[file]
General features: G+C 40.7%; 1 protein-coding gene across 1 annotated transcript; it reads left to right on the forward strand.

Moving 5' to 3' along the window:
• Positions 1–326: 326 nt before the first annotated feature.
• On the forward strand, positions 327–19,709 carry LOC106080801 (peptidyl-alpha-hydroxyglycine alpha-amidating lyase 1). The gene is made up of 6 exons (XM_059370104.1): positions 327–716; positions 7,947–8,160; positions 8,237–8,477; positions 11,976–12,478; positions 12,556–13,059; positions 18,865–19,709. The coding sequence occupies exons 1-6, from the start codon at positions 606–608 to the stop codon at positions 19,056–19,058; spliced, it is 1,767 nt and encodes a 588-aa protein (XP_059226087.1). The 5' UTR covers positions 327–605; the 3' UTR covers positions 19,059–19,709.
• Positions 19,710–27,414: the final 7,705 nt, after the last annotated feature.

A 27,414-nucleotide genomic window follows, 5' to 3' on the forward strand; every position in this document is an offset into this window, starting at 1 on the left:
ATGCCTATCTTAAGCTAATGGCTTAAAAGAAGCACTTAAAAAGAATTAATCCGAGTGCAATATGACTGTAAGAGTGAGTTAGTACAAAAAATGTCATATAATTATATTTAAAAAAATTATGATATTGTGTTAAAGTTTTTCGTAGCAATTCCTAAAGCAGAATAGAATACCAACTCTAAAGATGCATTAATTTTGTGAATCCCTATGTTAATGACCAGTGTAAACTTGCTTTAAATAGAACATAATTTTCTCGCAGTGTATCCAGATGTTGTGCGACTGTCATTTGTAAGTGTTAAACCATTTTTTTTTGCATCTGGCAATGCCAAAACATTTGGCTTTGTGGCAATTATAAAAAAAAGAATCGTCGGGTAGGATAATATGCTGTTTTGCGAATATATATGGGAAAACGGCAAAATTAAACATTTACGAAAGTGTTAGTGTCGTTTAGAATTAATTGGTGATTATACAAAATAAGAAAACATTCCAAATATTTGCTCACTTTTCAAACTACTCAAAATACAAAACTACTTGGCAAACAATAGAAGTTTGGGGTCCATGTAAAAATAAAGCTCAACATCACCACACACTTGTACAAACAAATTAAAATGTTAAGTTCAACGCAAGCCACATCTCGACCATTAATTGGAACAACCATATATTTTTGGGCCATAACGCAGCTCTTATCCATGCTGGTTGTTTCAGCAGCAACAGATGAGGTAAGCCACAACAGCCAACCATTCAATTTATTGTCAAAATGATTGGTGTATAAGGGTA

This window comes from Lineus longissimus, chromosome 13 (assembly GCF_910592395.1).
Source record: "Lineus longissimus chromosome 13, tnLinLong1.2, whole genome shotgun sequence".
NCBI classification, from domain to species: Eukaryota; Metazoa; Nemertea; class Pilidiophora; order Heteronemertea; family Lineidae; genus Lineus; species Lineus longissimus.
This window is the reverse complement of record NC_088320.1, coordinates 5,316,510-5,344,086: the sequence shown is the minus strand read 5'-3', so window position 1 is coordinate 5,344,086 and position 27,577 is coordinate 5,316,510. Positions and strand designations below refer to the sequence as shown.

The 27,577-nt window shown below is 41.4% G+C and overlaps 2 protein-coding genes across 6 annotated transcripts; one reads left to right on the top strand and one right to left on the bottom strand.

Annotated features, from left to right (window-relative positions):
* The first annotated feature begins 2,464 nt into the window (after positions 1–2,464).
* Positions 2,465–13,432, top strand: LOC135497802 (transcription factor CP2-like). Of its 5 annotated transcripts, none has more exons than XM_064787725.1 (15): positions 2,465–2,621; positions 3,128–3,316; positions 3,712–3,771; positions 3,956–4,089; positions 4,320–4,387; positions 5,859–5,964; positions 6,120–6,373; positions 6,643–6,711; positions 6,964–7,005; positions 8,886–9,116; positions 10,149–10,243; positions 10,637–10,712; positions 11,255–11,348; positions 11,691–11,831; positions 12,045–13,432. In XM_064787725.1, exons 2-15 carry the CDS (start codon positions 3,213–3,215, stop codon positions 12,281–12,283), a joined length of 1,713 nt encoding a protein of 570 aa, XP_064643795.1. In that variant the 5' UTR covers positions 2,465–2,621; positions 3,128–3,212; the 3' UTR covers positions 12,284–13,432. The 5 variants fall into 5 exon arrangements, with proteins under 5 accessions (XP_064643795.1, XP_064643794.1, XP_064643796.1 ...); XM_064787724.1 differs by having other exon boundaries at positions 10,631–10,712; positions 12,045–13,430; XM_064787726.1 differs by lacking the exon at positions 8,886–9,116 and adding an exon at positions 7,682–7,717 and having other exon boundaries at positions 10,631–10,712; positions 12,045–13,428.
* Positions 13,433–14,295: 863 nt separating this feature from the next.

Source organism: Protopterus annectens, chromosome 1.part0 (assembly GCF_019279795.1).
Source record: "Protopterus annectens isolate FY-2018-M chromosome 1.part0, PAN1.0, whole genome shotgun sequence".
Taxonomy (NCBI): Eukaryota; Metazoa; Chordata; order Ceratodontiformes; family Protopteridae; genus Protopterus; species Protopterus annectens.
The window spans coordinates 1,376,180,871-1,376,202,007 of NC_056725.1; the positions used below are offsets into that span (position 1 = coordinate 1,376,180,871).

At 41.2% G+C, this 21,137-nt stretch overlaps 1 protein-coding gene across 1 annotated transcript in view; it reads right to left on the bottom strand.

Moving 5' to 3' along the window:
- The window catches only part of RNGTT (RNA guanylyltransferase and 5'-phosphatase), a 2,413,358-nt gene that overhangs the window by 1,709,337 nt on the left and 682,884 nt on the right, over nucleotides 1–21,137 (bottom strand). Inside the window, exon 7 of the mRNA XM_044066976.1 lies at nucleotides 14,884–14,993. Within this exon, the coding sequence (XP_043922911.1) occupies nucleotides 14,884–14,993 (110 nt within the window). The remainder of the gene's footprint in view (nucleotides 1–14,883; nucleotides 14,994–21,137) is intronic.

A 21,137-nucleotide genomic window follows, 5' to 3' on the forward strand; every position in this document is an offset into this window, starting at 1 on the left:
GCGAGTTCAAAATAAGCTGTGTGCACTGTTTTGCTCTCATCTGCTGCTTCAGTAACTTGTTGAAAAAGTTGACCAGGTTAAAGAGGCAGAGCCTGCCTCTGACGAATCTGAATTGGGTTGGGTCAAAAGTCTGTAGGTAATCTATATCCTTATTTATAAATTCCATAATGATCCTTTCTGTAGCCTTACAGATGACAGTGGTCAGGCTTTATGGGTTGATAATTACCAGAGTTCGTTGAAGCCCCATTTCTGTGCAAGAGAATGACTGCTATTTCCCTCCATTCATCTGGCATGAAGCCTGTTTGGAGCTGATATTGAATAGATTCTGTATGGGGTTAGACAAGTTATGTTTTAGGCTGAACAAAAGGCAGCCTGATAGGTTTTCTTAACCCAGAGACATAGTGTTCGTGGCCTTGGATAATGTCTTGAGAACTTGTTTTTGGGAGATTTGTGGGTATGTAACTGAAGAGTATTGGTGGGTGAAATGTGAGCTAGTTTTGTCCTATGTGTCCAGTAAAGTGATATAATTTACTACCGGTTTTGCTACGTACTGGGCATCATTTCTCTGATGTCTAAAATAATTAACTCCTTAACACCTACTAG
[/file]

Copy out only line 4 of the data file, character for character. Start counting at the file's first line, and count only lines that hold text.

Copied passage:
• On the forward strand, positions 327–19,709 carry LOC106080801 (peptidyl-alpha-hydroxyglycine alpha-amidating lyase 1). The gene is made up of 6 exons (XM_059370104.1): positions 327–716; positions 7,947–8,160; positions 8,237–8,477; positions 11,976–12,478; positions 12,556–13,059; positions 18,865–19,709. The coding sequence occupies exons 1-6, from the start codon at positions 606–608 to the stop codon at positions 19,056–19,058; spliced, it is 1,767 nt and encodes a 588-aa protein (XP_059226087.1). The 5' UTR covers positions 327–605; the 3' UTR covers positions 19,059–19,709.